I find this sentence particularly odd. Judith writes:
As a result, we’ve lost a generation of climate dynamicists, who have been focused on climate models rather than on climate dynamics and theory that is needed to understand the effects of the sun on climate, the network of natural internal variability on multiple time scales, the mathematics of extreme events, and predictability of a complex system characterized by spatio-temporal chaos.What does she think that all the various climate and earth system models do now? That's exactly what they do. And how does she propose to "understand the effects" without models? Paper, quill and abacus perhaps? Maybe not. She says she wants climate models replaced with climate models:
New structural forms are needed for climate models that are capable of simulating the natural internal variability of the coupled ocean-atmosphere system on timescales from days to millennia and that can accurately account for the fast thermodynamic feedback processes associated with clouds and water vapor.She can take her pick of timescales - either days or millenia. She won't get both in the one model from what I know of climate models. There are currently models for forecasting the atmosphere on a day by day basis (used by weather bureaux) and those that project decades, centuries and millennia used for better understanding the various elements of the earth system and making medium to long term projections. The latter will simulate on timescales from days to millennia but as far as projections go they are designed for climate timescales, not short term weather forecasts.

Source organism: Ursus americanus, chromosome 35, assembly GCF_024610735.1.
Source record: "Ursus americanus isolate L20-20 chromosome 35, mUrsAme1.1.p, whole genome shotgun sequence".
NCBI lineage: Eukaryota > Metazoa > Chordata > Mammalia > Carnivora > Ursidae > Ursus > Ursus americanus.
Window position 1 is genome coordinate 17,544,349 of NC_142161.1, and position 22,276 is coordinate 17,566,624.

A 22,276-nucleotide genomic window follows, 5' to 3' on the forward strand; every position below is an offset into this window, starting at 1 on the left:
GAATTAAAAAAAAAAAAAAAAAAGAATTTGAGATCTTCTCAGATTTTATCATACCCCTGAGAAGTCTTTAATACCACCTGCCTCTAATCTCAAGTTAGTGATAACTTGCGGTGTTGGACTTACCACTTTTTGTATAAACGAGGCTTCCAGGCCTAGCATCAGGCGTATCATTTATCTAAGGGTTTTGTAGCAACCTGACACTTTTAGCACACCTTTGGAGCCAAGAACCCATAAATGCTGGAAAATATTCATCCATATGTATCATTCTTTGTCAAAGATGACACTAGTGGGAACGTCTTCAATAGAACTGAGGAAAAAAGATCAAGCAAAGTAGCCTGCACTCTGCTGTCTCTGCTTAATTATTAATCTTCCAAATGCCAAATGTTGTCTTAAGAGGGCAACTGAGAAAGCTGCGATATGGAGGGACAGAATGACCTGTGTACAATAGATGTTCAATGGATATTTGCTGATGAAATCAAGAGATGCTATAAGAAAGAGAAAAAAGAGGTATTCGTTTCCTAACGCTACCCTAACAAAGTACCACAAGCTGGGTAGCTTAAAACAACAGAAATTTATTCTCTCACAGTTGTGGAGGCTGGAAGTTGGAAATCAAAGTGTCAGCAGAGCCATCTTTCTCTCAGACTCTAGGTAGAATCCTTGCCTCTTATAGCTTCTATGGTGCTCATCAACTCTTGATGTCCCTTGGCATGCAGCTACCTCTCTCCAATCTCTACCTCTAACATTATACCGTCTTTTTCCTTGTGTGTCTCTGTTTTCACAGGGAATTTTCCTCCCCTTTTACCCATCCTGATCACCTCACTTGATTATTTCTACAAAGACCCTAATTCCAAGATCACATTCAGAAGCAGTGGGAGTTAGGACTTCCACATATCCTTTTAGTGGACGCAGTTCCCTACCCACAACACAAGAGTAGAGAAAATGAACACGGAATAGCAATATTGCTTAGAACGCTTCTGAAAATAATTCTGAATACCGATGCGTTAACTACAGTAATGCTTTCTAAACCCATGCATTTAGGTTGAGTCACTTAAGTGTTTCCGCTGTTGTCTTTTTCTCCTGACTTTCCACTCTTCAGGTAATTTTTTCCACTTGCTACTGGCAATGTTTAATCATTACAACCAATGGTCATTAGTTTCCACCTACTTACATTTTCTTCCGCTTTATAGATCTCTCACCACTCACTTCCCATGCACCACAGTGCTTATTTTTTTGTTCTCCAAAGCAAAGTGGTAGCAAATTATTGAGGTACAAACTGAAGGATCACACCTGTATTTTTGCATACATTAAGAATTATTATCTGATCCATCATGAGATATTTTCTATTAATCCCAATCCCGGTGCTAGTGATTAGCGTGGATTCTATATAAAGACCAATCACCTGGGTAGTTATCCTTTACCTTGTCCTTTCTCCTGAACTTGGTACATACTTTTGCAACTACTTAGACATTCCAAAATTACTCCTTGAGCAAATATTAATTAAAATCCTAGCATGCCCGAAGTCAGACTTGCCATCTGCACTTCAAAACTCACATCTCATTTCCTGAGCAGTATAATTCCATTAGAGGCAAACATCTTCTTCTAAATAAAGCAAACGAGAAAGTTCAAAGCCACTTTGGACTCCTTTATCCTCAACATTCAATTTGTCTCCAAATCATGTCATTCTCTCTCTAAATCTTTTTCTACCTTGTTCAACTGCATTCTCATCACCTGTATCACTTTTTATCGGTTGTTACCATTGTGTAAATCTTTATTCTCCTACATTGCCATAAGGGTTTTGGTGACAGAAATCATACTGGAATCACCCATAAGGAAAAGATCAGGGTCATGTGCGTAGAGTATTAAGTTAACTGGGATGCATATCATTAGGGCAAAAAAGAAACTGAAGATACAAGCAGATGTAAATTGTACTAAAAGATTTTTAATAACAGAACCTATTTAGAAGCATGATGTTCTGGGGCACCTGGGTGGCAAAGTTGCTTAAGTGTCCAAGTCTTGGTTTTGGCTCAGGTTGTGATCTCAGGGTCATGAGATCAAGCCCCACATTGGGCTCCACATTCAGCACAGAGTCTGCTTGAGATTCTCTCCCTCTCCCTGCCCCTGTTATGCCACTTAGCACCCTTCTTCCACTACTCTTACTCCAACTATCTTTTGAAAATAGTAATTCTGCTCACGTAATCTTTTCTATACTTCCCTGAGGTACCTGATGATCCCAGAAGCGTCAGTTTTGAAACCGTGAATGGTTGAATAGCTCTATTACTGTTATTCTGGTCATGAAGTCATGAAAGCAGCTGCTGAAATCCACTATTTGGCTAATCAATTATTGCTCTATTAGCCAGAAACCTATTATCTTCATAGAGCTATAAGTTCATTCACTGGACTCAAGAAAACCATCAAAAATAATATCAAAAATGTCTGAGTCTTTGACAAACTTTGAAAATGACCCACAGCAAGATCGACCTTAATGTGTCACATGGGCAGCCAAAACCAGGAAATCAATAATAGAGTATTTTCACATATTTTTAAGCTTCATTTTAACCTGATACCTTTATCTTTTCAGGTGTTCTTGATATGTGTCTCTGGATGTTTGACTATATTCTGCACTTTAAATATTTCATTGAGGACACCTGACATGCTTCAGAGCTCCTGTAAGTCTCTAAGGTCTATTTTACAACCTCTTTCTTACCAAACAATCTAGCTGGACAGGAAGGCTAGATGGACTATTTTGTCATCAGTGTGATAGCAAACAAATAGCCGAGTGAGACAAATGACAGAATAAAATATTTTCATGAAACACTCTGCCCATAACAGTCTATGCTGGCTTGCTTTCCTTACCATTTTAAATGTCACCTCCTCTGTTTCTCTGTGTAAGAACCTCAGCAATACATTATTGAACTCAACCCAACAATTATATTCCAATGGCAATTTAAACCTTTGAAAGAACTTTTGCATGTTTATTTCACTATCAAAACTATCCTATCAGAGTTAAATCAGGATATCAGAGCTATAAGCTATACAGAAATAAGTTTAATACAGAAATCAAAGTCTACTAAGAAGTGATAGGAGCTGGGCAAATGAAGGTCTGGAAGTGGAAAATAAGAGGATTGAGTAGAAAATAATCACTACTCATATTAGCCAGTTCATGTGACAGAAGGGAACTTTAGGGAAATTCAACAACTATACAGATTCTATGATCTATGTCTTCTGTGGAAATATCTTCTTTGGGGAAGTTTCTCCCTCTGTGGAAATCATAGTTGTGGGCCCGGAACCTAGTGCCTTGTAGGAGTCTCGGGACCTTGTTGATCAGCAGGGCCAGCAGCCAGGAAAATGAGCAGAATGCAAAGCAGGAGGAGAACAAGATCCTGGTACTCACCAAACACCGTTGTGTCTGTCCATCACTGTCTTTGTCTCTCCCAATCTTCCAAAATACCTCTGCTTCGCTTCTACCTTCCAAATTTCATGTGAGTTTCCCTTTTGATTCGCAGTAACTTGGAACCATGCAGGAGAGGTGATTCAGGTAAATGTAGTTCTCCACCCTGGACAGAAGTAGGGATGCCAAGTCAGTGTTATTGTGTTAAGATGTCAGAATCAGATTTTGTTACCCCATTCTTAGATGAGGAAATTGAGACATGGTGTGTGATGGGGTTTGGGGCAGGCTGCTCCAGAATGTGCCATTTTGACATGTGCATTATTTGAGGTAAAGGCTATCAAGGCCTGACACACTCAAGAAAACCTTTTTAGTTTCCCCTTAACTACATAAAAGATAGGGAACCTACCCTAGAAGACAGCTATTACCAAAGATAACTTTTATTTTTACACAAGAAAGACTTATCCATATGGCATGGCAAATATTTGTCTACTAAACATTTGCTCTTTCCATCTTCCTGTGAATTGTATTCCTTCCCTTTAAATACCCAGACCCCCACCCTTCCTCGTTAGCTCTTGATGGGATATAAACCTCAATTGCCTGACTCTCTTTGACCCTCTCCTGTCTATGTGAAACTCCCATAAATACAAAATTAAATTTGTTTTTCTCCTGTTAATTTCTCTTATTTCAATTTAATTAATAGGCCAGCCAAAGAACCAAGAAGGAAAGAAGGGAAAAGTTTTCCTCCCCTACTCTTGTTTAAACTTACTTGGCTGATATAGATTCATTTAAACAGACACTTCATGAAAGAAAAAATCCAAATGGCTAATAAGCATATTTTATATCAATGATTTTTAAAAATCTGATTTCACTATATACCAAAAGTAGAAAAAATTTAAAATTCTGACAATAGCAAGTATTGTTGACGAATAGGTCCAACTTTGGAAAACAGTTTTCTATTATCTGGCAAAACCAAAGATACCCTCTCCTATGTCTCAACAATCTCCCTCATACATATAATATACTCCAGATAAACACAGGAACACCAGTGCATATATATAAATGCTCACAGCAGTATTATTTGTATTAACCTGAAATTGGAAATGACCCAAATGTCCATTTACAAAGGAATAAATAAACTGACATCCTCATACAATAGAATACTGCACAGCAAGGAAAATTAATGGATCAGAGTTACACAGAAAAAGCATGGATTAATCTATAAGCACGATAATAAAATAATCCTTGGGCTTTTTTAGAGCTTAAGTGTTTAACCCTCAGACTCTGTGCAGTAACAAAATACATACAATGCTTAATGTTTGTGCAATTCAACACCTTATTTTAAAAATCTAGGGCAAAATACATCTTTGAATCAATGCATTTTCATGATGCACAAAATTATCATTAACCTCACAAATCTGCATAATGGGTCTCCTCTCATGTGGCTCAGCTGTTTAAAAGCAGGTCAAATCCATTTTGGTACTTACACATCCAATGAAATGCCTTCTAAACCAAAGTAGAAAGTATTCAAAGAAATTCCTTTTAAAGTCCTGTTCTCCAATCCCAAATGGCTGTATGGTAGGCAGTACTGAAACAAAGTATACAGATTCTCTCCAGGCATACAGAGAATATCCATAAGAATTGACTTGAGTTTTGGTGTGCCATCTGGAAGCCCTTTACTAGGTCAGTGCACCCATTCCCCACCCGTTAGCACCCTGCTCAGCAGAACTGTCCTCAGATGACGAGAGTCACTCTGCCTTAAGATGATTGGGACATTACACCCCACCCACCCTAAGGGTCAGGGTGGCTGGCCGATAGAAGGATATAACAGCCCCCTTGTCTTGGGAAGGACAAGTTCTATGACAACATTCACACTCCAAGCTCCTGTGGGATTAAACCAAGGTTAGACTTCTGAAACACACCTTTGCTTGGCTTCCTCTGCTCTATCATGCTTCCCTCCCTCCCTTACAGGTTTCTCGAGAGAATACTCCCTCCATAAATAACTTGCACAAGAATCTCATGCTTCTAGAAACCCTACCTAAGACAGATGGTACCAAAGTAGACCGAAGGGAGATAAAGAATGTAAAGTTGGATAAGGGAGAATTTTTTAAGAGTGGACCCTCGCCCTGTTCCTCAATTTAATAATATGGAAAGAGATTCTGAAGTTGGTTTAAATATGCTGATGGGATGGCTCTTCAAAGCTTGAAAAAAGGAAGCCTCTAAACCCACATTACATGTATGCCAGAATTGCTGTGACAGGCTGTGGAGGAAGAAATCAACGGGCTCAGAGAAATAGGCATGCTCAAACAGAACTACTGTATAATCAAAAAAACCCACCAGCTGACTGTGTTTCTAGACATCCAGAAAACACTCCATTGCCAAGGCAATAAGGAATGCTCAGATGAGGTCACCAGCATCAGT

"No more climate information" pleads Judith Curry
Finally she gets down to the nitty gritty. Judith doesn't want anyone to report the science to government or the general public. She writes:
The IPCC needs to get out of the way so that scientists and policy makers can better do their jobs.What jobs would that be? In regard to climate, scientists who aren't wasting time blogging disinformation are getting on with things and doing their job. Policy makers want information from science and decided long ago that they would set up the IPCC to inform them about the science. Does she want 195 governments to have to each set up their own mini-IPCC to inform them about the science? That would be dreadfully inefficient to my way of thinking and leave them open to the risk of misinterpreting the science. It would have the added risk that when governments came together to agree global strategies, they'd each be working from incomplete and most probably different information bases.